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NICOMACHUS, of Thebes, Greek painter, of the early part of the 4th century, was a contemporary of the greatest painters of Greece; Vitruvius observes that if his fame was less than theirs, it was the fault of fortune rather than of demerit. Pliny (xxxv. 108) gives a list of his works; among them a " Rape of Persephone," " Victory in a Quadriga," a group of Apollo and Artemis, and the " Mother of the Gods seated on a Lion." Pliny tells us that he was a very rapid worker and used but four colours (the last seems impossible). Plutarch mentions his paintings as possessing the Homeric merit of ease and absence of effort.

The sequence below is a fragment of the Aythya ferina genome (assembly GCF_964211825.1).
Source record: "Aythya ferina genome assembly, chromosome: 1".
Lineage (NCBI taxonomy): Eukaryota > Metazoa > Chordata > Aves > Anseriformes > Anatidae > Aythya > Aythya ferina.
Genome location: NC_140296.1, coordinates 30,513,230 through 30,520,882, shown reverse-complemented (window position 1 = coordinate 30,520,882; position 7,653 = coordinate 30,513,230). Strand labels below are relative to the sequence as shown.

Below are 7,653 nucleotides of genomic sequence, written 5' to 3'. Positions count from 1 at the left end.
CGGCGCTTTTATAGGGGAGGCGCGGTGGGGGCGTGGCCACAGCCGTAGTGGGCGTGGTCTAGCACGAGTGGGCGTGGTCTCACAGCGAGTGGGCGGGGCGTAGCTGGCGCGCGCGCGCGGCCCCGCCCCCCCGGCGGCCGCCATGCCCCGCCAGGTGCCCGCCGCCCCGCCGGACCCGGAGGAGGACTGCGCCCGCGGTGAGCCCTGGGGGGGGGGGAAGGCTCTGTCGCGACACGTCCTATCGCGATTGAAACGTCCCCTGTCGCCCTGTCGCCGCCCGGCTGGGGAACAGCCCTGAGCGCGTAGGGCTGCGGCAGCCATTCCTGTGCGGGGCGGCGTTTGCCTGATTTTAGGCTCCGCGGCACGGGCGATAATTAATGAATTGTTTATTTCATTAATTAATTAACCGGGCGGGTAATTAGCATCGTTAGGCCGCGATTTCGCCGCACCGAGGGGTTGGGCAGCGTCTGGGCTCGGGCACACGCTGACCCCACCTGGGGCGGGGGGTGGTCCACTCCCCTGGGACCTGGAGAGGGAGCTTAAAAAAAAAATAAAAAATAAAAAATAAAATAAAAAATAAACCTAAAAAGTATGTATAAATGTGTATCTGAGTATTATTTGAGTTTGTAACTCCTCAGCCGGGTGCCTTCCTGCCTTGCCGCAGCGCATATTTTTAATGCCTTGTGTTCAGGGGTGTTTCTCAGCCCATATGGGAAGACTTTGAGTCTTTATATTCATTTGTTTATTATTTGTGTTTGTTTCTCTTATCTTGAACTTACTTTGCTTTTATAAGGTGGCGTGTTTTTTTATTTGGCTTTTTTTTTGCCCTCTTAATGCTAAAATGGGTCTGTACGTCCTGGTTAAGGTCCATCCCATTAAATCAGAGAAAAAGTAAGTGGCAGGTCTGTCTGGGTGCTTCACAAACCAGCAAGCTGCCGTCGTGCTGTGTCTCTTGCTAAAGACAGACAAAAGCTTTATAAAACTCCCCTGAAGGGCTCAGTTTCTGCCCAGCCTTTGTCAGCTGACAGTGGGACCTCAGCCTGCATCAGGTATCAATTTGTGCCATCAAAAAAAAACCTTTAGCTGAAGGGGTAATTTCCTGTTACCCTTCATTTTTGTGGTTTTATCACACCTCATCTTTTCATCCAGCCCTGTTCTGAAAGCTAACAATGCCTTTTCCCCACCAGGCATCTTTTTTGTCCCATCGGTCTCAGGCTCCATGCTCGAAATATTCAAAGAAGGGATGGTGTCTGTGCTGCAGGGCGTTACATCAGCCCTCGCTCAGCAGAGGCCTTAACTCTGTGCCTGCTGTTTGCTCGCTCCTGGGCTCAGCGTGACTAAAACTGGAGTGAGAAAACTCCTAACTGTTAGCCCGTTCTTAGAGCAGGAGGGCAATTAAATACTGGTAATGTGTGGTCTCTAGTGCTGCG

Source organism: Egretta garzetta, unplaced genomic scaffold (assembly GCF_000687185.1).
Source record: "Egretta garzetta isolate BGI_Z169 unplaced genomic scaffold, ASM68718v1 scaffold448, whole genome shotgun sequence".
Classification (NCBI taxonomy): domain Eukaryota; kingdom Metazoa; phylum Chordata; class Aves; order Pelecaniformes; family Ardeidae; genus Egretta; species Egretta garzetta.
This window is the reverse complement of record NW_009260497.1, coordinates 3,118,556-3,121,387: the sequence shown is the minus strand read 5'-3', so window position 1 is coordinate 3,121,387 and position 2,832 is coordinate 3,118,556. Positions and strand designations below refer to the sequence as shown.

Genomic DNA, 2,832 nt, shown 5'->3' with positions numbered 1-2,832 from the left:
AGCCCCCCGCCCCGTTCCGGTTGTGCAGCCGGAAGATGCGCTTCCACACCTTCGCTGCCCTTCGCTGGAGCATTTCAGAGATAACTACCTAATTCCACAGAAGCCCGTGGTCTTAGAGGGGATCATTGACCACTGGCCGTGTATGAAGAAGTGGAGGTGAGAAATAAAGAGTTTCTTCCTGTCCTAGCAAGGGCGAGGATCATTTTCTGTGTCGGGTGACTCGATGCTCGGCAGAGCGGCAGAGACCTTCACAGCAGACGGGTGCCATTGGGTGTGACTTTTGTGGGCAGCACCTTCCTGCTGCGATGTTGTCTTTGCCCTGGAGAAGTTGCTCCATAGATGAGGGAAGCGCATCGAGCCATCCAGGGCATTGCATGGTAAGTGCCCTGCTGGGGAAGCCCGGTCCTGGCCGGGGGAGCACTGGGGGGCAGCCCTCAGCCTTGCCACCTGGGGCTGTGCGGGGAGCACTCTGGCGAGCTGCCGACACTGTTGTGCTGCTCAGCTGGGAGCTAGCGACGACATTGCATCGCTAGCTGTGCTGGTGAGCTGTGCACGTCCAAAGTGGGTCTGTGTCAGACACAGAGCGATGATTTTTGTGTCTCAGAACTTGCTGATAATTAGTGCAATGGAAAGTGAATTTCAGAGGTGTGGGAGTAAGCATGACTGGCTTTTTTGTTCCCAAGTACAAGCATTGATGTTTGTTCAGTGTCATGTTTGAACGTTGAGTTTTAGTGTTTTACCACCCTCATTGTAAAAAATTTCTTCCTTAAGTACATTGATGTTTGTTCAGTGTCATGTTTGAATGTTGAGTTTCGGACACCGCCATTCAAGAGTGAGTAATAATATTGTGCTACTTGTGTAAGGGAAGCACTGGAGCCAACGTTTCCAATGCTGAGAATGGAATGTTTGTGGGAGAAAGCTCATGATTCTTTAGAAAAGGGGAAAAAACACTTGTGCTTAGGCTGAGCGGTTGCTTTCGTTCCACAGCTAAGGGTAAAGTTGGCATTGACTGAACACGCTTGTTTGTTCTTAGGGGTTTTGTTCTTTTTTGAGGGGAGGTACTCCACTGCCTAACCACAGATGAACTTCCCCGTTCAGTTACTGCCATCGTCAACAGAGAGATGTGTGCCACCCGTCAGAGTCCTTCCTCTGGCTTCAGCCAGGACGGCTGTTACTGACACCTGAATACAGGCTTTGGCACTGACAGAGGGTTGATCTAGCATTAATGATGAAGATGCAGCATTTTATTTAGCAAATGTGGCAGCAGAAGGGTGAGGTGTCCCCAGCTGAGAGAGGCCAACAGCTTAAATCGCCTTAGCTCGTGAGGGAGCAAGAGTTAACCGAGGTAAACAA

Note - this article incorporates content from Encyclopaedia Britannica, Eleventh Edition, (1910-1911)

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